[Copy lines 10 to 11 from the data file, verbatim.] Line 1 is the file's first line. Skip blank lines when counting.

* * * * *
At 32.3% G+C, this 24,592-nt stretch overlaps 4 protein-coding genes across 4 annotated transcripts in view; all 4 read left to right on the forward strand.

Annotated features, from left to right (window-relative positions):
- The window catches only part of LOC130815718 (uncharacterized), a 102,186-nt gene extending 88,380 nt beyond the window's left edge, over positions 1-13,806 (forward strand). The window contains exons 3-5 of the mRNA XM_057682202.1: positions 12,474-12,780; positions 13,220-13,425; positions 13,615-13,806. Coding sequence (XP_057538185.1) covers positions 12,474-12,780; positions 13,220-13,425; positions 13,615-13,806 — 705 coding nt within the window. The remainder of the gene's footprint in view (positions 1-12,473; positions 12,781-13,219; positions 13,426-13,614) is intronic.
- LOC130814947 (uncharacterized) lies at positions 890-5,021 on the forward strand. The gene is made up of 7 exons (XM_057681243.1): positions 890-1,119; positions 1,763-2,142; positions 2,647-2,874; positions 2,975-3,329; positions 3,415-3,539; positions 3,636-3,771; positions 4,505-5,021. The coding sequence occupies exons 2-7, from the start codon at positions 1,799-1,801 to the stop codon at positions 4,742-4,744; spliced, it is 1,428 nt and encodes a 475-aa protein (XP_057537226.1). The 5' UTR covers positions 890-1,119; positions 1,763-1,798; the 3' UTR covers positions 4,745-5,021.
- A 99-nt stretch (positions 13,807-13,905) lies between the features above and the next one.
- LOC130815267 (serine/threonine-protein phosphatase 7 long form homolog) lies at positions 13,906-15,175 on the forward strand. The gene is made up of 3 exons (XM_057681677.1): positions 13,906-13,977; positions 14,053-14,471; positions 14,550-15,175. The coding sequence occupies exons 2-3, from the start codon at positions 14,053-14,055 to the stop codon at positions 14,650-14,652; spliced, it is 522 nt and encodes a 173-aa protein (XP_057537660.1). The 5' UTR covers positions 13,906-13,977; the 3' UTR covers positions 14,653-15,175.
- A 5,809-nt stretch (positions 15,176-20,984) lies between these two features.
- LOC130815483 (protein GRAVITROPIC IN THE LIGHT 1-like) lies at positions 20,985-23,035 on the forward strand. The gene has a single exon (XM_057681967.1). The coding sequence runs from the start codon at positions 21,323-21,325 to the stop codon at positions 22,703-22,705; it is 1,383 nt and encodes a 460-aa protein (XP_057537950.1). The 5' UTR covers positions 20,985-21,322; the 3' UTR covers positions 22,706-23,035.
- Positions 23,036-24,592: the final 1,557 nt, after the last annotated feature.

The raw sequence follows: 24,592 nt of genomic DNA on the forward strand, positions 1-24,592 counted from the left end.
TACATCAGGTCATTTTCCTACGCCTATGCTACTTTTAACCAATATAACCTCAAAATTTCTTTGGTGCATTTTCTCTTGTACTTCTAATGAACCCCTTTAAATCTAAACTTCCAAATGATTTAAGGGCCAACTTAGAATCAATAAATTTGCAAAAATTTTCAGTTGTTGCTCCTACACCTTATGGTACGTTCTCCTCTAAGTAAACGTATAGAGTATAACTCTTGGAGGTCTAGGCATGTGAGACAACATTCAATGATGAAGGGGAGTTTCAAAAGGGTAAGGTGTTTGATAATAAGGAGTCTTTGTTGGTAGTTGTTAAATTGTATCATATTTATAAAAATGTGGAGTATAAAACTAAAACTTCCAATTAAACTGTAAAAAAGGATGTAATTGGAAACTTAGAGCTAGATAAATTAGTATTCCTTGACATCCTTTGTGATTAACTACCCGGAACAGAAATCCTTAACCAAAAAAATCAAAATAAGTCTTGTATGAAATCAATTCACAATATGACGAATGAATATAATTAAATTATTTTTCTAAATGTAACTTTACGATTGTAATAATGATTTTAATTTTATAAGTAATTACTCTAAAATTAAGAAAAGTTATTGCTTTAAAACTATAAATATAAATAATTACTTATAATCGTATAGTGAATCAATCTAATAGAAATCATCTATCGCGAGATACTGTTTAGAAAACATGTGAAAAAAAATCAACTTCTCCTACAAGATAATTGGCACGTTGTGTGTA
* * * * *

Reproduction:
The raw sequence follows: 24,592 nt of genomic DNA on the forward strand, positions 1-24,592 counted from the left end.
TACATCAGGTCATTTTCCTACGCCTATGCTACTTTTAACCAATATAACCTCAAAATTTCTTTGGTGCATTTTCTCTTGTACTTCTAATGAACCCCTTTAAATCTAAACTTCCAAATGATTTAAGGGCCAACTTAGAATCAATAAATTTGCAAAAATTTTCAGTTGTTGCTCCTACACCTTATGGTACGTTCTCCTCTAAGTAAACGTATAGAGTATAACTCTTGGAGGTCTAGGCATGTGAGACAACATTCAATGATGAAGGGGAGTTTCAAAAGGGTAAGGTGTTTGATAATAAGGAGTCTTTGTTGGTAGTTGTTAAATTGTATCATATTTATAAAAATGTGGAGTATAAAACTAAAACTTCCAATTAAACTGTAAAAAAGGATGTAATTGGAAACTTAGAGCTAGATAAATTAGTATTCCTTGACATCCTTTGTGATTAACTACCCGGAACAGAAATCCTTAACCAAAAAAATCAAAATAAGTCTTGTATGAAATCAATTCACAATATGACGAATGAATATAATTAAATTATTTTTCTAAATGTAACTTTACGATTGTAATAATGATTTTAATTTTATAAGTAATTACTCTAAAATTAAGAAAAGTTATTGCTTTAAAACTATAAATATAAATAATTACTTATAATCGTATAGTGAATCAATCTAATAGAAATCATCTATCGCGAGATACTGTTTAGAAAACATGTGAAAAAAAATCAACTTCTCCTACAAGATAATTGGCACGTTGTGTGTA